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Acad Emerg Med. 2015 Jun;22(6):643-56. doi: 10.1111/acem.12682. Epub 2015 May 20.

Crowding measures associated with the quality of emergency department care: a systematic review.

Author information

1
Division of Emergency Medicine, Alberta Children's Hospital, Alberta Children's Hospital Research Institute, Department of Pediatrics and Community Health Sciences, University of Calgary, Calgary, Alberta.
2
Division of Emergency Medicine, Alberta Children's Hospital, Department of Pediatrics, University of Calgary, Calgary, Alberta.
3
Division of Emergency Medicine, Alberta Children's Hospital, Alberta Children's Hospital Research Institute, Department of Pediatrics, Physiology and Pharmacology, University of Calgary, Calgary, Alberta.
4
Department of Pediatrics, University of Alberta, Alberta Research Center for Health Evidence, Edmonton, Alberta.
5
Division of Pediatric Medicine, Hospital for Sick Children, Department of Pediatrics and Health Policy, Management and Evaluation, University of Toronto and Institute for Clinical Evaluative Sciences, Toronto, Ontario, Canada.

Abstract

OBJECTIVES:

Despite the substantial body of literature on emergency department (ED) crowding, to the best of our knowledge, there is no agreement on the measure or measures that should be used to quantify crowding. The objective of this systematic review was to identify existing measures of ED crowding that have been linked to quality of care as defined by the Institute of Medicine (IOM) quality domains (safe, effective, patient-centered, efficient, timely, and equitable).

METHODS:

Six major bibliographic databases were searched from January 1980 to January 2012, and hand searches were conducted of relevant journals and conference proceedings. Observational studies (cross-sectional, cohort, and case-control), quality improvement studies, quasi-experimental (e.g., before/after) studies, and randomized controlled trials were considered for inclusion. Studies that did not provide measures of ED crowding were excluded. Studies that did not provide quantitative data on the link between crowding measures and quality of care were also excluded. Two independent reviewers assessed study eligibility, completed data extraction, and assessed study quality using the Newcastle-Ottawa Quality Assessment Scale (NOS) for observational studies and a modified version of the NOS for cross-sectional studies.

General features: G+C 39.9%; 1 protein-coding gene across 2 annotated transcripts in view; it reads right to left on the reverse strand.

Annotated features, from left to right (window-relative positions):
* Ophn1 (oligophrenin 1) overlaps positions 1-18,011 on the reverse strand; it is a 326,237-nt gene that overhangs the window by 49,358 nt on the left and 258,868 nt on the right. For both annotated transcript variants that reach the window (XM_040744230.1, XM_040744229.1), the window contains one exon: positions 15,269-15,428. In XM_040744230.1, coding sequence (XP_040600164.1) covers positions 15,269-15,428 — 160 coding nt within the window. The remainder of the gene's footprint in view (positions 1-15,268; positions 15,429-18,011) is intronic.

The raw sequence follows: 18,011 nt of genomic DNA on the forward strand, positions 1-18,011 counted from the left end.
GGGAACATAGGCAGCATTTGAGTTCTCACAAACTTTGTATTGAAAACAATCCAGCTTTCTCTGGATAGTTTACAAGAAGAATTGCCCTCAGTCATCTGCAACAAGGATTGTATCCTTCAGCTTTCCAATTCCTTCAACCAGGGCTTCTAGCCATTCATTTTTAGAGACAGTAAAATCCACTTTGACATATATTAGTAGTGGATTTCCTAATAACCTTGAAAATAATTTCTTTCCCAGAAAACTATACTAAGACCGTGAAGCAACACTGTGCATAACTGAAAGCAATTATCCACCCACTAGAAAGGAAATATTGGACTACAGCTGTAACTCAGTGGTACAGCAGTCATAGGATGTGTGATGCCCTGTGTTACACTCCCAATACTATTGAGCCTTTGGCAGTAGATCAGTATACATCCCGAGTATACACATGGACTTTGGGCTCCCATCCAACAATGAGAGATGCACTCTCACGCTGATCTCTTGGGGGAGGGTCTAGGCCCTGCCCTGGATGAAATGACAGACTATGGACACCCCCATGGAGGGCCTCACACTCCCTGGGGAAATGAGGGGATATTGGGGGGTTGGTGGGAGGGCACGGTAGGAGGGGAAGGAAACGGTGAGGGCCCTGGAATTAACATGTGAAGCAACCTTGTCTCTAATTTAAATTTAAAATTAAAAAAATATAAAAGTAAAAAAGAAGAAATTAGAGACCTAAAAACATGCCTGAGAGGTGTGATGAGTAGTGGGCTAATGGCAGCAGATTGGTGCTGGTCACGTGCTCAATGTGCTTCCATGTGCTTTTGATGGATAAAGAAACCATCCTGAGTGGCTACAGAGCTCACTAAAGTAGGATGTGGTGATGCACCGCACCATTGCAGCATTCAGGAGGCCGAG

RESULTS:

The search identified 7,413 articles. Thirty-two articles were included in the review: six cross-sectional, one case-control, 23 cohort, and two retrospective reviews of performance improvement data. Methodologic quality was moderate, with weaknesses in the reporting of study design and methodology. Overall, 15 of the crowding measures studied had quantifiable links to quality of care. The three measures most frequently linked to quality of care were the number of patients in the waiting room, ED occupancy (percentage of overall ED beds filled), and the number of admitted patients in the ED awaiting inpatient beds. None of the articles provided data on the link between crowding measures and the IOM domains reflecting equitable and efficient care.

CONCLUSIONS:

The results of this review provide data on the association between ED crowding measures and quality of care. Three simple crowding measures have been linked to quality of care in multiple publications.

PMID:
25996053
DOI:
10.1111/acem.12682
[Indexed for MEDLINE]
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